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Land Rovers can drive on water.


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3 hours ago, Bewildered said:

Or first month driving an articulated lorry so they see how much room is required. Cyclists should also drive them so they finally understand what is meant by a "blind spot"

On the same token all drivers should have to do some cycling and see how vulnerable they are. Whilst being  passed at 60 mph 6 inches away.

Or see how easy it is to get knocked off when a vehicle pulls out of a junction.

I agree with you but it works both ways.

 

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5 hours ago, mrsmelly said:

Yes quite. Four wheel drive simply means four wheel skid when in the hands of most drivers. You will be surprised to know that many people do not even know what the differential does to drive wheels and how it moves drive. People also believe ABS shortens stopping distances and makes the car safer. The list is endless. People mainly pass a very very very basic driving lesson aged 17 ish and have zero further training throughout their life and insist they are " Good " drivers. Many driver training courses exist to many differing levels but people in the main don't take advantage of them and some are free but the ones that are payable and the free ones teach everyone who does them things they had no clue about.

A few years ago now, I tested this on a skid pan. Cadence braking beat ABS every time.

It is very true that a lot of people do not realise that 4WD makes little difference to cornering and braking. (None to braking, and, TBH, I much prefer a predictable FWD or RWD drive in slippy, hard surface, conditions.)

 

 

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My Landy story:   Many years ago a friend had an ex-army swb Lightweight.   Due to a petrol leak it had a quite dramatic fire under the bonnet - well under it until the aly bonnet melted through.   Insurance co. wrote it off and I offered £100 for the salvage, which the insurers agreed to.  Although the damage looked dramatic, I had felt the top hose which still had water in it so I reasoned that the engine wasn't damaged.

I made up a replacement loom for under the bonnet, replaced the carb and a few other bits cheaply with secondhand parts and pop-riveted a piece of aly over the hole in the bonnet - lightweight landrover bonnets were hard to come by.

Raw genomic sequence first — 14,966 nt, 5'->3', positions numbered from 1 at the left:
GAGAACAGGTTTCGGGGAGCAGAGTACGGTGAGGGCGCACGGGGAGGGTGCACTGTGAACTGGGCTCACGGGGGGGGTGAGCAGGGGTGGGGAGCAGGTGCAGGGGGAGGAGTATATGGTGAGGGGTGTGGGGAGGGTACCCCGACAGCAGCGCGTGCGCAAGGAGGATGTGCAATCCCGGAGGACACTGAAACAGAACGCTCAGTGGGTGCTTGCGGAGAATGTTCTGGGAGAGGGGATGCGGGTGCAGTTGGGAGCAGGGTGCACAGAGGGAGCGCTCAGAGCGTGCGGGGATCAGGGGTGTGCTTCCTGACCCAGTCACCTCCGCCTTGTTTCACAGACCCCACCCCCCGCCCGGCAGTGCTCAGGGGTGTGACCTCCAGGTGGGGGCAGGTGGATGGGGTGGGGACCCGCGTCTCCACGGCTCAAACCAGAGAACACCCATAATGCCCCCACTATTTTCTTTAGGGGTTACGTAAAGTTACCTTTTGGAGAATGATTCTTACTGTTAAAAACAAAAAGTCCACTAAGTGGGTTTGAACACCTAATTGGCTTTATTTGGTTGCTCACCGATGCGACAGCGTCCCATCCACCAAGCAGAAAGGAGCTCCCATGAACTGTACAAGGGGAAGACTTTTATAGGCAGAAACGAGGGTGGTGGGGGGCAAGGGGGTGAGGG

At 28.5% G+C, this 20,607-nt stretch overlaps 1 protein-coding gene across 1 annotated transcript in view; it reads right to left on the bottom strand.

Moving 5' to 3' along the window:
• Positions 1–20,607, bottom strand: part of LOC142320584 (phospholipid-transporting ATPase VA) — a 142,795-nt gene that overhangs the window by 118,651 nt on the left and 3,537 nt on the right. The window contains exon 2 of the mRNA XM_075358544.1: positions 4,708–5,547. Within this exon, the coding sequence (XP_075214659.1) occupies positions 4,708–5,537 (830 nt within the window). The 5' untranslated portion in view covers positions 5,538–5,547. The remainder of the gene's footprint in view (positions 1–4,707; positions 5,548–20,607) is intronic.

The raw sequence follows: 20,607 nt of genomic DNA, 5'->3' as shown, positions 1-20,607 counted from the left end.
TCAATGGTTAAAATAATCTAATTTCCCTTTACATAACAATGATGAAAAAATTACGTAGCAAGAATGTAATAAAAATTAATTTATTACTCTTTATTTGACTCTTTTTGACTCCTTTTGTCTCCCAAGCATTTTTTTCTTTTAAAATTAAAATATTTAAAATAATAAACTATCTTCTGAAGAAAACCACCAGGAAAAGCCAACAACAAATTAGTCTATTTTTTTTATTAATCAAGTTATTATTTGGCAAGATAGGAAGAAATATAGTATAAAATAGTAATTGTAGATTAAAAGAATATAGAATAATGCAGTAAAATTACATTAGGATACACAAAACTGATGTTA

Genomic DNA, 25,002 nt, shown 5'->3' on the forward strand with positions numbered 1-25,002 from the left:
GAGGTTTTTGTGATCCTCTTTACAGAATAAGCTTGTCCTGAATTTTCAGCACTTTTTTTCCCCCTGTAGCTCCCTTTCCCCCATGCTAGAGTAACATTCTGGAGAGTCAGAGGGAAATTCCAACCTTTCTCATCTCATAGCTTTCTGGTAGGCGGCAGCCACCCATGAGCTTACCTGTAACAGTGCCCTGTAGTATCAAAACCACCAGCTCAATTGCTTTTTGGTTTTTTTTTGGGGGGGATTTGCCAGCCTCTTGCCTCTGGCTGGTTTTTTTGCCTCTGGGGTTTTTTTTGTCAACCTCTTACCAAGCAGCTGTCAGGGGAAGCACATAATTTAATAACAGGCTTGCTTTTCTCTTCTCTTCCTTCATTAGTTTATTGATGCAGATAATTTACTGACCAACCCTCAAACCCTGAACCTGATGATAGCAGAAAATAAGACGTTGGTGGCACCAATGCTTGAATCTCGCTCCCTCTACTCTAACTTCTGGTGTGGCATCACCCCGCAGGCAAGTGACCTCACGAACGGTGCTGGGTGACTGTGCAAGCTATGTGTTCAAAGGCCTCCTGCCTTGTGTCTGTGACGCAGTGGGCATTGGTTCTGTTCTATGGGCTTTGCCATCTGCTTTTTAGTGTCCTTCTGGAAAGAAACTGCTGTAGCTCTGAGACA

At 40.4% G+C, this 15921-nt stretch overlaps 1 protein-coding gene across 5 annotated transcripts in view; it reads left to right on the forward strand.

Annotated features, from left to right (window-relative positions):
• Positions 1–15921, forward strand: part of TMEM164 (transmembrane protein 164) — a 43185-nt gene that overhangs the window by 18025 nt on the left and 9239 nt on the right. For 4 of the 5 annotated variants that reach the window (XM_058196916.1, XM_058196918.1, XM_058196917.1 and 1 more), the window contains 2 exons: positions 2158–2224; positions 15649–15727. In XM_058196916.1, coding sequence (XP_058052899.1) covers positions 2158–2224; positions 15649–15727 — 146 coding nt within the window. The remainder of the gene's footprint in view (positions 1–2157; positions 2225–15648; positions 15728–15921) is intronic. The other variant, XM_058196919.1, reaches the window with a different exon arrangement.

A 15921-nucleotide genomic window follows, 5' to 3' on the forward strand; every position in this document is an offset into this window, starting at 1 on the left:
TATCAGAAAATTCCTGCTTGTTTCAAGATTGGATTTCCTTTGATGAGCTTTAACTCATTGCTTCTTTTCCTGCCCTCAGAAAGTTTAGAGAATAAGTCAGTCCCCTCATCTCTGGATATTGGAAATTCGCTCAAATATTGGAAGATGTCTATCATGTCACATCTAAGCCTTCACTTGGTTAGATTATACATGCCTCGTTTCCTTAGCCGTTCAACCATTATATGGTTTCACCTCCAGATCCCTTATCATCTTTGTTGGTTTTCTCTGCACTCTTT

I ran it for a couple of years and then sold it for £600.

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9 hours ago, Iain_S said:

A few years ago now, I tested this on a skid pan. Cadence braking beat ABS every time.

It is very true that a lot of people do not realise that 4WD makes little difference to cornering and braking. (None to braking, and, TBH, I much prefer a predictable FWD or RWD drive in slippy, hard surface, conditions.)

 

 

The problem is cost in reality. I am lucky in many ways in that I was taught advanced and pursuit driving whilst in the Police on an extensive course. We did skid pan stuff on a variety of occasions and drove all manner of cars front/rear/ 4 wheel drive etc etc. We were taught heel and toe and cadence braking as a matter of course we had landrovers but luckily I only had to drive one on a couple of occasions we also had lots of Range rovers, the proper ones with v8 petrol engines. Years later I became a DOT driving instructor, I can safely say I have forgotten more about safe driving techniques than most people will ever know. I wouldn't have done all this on my own because of the cost though. If people were trained properly there would be less problems but the cost would be billions so is unenforceable. Just as a side note for those interested its dual braking surfaces that catch most people out in bad weather.

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On 14/12/2017 at 18:36, Bewildered said:

Personally I think that before a provisional licence is even issued everyone should be made to sit a basic IQ test. The roads would be a lot less congested 

I think re-testing every 3-5  years is the way forward. 

After all most professions where a mistake can kill require the practitioner to prove competence periodically.

If they ramped up the pass criteria it could be used to control congestion too.

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34 minutes ago, cuthound said:

I think re-testing every 3-5  years is the way forward. 

After all most professions where a mistake can kill require the practitioner to prove competence periodically.

If they ramped up the pass criteria it could be used to control congestion too.